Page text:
Essay Preview: Mp3 Players
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A digital audio player (DAP), often known as an mp3 player, is a device that stores, organizes and plays digital music files. They are more often known as MP3 players (because of the MP3 formats ubiquity), but DAPs often play more file formats than mp3 players [wikipedia.org].
There are two main types of MP3 players. Flash-based MP3 Players are solid state devices that hold digital audio files on internal or external media, such as memory cards. Due to technological restrictions, these are comparatively low-storage devices, commercially ranging from 128MB to 8GB (8000MB), such as the 2nd generation iPod nano and the iriver clix, which can often be enhanced with additional memory. As they are solid state and do not have movable parts, they are very durable. In effect, they do not undergo limitations that owners of Hard Drive-based players face, such as fears of dropping their player. Such players are commonly integrated into USB pen-drives [mp3licensing.com].
Hard Drive-based MP3 Players or Digital Jukeboxes are devices that read digital audio files from a hard drive. These players have elevated capacities, varying from 1GB to 160GB, depending on the hard drive technology, price and brand. At usual encoding rates, this means that thousands of tracks — possibly an entire music collection — can be stored in a single MP3 player. Because of the storage capability, devices that also display video and pictures are often hard-drive based. The Apple iPod, Creative Zen and Microsoft Zune are examples of popular digital jukeboxes.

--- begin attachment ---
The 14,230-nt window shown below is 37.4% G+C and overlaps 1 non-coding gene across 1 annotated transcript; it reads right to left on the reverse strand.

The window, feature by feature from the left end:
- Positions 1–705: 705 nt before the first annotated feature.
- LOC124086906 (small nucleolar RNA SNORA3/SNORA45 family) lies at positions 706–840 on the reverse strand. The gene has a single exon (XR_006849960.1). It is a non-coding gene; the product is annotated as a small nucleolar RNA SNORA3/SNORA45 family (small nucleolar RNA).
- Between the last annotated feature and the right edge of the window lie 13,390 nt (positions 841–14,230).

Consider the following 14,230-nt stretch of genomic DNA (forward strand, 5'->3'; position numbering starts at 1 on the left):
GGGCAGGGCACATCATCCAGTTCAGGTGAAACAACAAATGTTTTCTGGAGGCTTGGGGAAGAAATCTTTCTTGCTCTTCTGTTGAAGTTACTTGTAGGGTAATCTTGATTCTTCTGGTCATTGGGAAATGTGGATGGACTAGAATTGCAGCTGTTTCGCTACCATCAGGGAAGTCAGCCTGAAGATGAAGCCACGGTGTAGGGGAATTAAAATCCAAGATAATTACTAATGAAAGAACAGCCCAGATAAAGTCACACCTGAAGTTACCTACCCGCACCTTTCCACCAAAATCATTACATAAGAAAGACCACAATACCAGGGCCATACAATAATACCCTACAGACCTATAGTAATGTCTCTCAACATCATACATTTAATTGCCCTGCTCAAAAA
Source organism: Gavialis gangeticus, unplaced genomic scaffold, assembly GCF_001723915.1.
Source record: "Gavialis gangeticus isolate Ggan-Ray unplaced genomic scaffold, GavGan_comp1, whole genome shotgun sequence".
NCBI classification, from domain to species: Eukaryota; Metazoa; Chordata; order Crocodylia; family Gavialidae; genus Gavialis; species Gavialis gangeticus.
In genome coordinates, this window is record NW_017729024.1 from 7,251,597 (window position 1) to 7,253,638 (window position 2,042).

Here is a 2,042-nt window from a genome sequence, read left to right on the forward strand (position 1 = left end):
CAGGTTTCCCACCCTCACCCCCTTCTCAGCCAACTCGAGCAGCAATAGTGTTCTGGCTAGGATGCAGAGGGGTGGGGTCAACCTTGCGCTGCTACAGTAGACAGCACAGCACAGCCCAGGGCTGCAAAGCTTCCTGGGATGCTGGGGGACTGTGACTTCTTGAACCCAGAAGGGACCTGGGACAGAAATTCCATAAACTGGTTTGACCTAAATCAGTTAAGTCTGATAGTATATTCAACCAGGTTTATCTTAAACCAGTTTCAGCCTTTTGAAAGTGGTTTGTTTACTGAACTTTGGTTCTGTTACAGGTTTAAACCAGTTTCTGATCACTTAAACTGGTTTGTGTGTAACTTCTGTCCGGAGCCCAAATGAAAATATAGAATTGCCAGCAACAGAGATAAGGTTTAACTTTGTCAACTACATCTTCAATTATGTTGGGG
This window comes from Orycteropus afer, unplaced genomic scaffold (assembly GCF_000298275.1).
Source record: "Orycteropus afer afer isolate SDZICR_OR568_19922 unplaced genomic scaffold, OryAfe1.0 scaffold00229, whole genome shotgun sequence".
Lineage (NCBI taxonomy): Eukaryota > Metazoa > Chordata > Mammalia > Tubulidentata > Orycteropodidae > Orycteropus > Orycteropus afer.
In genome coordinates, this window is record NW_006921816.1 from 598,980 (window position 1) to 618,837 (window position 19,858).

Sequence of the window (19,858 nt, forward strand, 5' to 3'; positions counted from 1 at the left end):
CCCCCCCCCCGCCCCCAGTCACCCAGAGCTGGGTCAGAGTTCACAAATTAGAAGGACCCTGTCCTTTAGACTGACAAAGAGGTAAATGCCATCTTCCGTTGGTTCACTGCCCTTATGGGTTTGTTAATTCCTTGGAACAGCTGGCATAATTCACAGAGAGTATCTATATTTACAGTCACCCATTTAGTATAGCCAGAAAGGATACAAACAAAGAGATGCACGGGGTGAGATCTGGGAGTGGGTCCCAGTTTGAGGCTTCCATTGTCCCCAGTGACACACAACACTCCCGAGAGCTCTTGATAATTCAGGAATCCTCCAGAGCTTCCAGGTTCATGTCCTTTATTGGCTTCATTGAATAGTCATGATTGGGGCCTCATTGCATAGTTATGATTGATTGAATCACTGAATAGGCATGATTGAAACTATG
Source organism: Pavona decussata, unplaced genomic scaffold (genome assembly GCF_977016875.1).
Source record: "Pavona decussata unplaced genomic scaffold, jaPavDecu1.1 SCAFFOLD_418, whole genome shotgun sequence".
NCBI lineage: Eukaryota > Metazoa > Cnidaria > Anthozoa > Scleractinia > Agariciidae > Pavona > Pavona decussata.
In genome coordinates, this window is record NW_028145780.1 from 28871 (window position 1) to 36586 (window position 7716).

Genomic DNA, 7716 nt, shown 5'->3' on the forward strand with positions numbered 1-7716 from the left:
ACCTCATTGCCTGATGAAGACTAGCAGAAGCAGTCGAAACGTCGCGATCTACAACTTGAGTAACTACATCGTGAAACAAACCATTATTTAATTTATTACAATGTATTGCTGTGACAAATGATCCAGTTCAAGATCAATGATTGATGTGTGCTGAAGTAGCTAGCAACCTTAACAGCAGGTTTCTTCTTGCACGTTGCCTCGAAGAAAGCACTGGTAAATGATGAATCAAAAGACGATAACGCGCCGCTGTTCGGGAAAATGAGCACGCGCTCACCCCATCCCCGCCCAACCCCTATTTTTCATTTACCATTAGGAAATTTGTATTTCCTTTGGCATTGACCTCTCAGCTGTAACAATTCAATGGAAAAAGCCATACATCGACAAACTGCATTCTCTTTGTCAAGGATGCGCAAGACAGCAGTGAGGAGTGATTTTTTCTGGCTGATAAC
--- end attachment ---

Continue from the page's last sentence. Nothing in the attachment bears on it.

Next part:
The predecessors to MP3 players were portable CD players and MiniDisc players (neither being usually considered a “digital audio player”). Non-mechanical MP3 players were introduced following the popularity of the precursors [mp3licensing.com].
The earliest MP3 player in the world was invented by South Korean SaeHan Information Systems in 1997 (acquired by iRiver in 2004). The MPMan F10 was later launched in the American market through Eiger Labs [webmonkey.com; anythingbutipod.com].
The first non-mechanical unit on the American market was the Eiger Labs MPMan F10, a 32MB portable that appeared in the summer of 1997. It was a very basic unit and wasnt user expandable, although owners could upgrade the memory to 64MB by sending the player back to Eiger Labs with a check for $69 + $7.95 shipping.
The succeeding DAP (but broadly considered the first mass market player) was the Rio PMP300 from Diamond Multimedia, introduced in September 1998. The Rio was a large success during the Christmas 1998 season as sales notably exceeded expectations, spurring interest and investment in digital music. The Recording Industry Association of America soon filed a lawsuit alleging that the device abetted illegal copying of music, but Diamond won a legal victory with the help of Sony Corporation against Universal City Studios and digital audio players were ruled legal devices. [anythingbutipod.com; wikipedia.org]
Other early DAPs included Sensory Sciences Rave MP2300, the I-Jam IJ-100, and the Creative Labs Nomad. These portables were compact and light, but only held enough space to hold around 7 to 20 songs at standard 128 kbit/s compression rates. They also used slower parallel port connections to transfer files from ones computer to the player, compulsory as most PCs then used the Windows 95 and NT operating systems, which did not support the then newer USB (Universal Serial Bus) connections sound enough to be considered for use. When in the year 2000 USB became more widespread, most players adopted the USB standard, with a small number of isolated models supporting the FireWire standard.
By the end of 1999, Compaq made a considerable development in DAPs space limitations by employing a laptop hard drive for song storage instead of low-capacity flash memory. The Personal Jukebox (PJB-100), manufactured under license by HanGo Electronics, had 4.8GB of storage memory, which contained about 1200 songs (or 100 CDs, hence the name PJB-100), and was the start of what would soon be called the jukebox segment of digital audio players. This segment in due course became the dominant type of DAP. [wikipedia.org]
Also, at the end of 1999, the foremost in-dash digital audio player appeared. The Empeg Car (renamed the Rio Car after it was acquired by SonicBLUE and added to its Rio line of MP3 products) presented players in several capacities varying from 5GB to 28GB. The device